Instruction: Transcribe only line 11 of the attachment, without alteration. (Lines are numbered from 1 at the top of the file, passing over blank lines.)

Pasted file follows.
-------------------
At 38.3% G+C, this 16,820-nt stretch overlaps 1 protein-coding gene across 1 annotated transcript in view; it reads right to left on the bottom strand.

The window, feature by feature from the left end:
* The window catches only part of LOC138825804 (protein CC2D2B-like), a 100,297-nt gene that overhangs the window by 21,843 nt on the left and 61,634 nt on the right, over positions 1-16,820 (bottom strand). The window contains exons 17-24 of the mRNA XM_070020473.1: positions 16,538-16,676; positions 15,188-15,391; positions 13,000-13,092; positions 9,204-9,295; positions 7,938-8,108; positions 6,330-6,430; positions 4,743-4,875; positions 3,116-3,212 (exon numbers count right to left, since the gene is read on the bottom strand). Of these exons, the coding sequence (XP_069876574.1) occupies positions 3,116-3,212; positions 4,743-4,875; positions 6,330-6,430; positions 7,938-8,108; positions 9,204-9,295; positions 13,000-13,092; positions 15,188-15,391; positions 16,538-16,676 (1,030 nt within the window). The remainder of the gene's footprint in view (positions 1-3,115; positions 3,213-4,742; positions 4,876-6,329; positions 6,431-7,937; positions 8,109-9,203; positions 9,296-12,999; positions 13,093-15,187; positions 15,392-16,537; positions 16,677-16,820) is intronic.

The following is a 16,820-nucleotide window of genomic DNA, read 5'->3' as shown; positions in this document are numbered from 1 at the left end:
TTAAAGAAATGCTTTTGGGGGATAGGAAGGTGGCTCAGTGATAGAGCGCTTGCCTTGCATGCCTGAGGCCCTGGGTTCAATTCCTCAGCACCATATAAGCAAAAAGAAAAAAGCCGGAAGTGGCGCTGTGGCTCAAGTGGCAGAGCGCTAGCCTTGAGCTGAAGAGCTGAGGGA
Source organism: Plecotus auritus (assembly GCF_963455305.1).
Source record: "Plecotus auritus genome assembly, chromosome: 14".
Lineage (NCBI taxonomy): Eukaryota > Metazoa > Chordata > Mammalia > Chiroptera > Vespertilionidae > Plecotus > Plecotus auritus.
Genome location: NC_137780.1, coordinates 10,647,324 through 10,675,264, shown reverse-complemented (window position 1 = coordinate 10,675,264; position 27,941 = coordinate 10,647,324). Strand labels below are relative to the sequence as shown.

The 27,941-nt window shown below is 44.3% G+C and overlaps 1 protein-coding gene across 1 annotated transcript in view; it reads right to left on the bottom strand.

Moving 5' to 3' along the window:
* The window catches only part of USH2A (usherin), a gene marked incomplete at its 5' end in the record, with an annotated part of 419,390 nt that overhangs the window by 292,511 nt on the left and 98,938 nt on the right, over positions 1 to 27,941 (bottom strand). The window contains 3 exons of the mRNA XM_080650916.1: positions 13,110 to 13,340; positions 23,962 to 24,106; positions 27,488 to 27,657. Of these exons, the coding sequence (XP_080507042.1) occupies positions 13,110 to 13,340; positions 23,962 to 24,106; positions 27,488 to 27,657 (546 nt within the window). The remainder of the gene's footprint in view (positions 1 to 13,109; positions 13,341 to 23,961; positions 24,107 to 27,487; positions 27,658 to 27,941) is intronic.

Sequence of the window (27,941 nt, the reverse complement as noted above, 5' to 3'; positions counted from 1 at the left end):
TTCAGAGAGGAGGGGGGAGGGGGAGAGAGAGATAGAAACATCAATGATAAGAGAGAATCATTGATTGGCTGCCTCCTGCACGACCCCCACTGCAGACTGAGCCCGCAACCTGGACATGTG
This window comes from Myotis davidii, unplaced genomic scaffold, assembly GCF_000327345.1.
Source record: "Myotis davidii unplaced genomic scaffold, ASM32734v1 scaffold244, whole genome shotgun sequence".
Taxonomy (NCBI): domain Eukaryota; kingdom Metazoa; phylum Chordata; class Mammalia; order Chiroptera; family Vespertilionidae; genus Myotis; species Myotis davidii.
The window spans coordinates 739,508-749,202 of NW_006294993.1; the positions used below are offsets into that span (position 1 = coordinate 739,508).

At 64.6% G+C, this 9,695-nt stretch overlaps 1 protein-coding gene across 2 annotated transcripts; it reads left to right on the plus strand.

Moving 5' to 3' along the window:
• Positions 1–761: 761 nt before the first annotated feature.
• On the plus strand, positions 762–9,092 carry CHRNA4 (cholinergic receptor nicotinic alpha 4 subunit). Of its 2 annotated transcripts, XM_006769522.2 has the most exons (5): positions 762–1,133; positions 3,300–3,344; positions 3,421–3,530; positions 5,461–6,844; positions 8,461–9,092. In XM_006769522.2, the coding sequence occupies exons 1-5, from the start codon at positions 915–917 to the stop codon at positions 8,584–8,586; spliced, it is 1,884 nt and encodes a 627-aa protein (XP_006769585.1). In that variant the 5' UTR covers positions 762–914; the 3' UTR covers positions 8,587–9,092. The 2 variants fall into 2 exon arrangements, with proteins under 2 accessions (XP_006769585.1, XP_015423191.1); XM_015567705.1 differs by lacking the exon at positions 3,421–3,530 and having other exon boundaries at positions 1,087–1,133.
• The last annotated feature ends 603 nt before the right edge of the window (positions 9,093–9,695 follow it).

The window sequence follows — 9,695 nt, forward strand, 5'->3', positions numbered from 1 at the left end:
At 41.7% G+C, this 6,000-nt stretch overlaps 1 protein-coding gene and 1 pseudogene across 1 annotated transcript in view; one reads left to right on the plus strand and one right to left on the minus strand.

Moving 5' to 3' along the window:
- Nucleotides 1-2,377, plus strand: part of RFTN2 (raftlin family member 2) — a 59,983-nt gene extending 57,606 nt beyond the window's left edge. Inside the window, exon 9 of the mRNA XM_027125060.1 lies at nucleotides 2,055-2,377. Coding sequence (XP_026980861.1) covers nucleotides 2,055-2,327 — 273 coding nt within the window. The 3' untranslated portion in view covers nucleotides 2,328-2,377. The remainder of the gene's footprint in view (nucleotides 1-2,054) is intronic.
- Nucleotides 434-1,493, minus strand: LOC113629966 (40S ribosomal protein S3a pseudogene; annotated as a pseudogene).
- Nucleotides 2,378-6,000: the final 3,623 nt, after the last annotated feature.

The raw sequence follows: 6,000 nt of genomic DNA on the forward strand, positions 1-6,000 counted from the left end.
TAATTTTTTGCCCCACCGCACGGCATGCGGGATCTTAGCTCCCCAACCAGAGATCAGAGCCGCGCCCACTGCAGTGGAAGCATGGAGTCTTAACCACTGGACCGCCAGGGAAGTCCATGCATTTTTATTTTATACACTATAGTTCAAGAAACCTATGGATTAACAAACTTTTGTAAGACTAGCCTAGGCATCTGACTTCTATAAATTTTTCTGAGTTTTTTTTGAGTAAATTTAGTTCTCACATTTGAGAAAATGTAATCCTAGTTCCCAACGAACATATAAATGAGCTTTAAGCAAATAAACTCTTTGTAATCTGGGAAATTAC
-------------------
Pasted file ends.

Moving 5' to 3' along the window: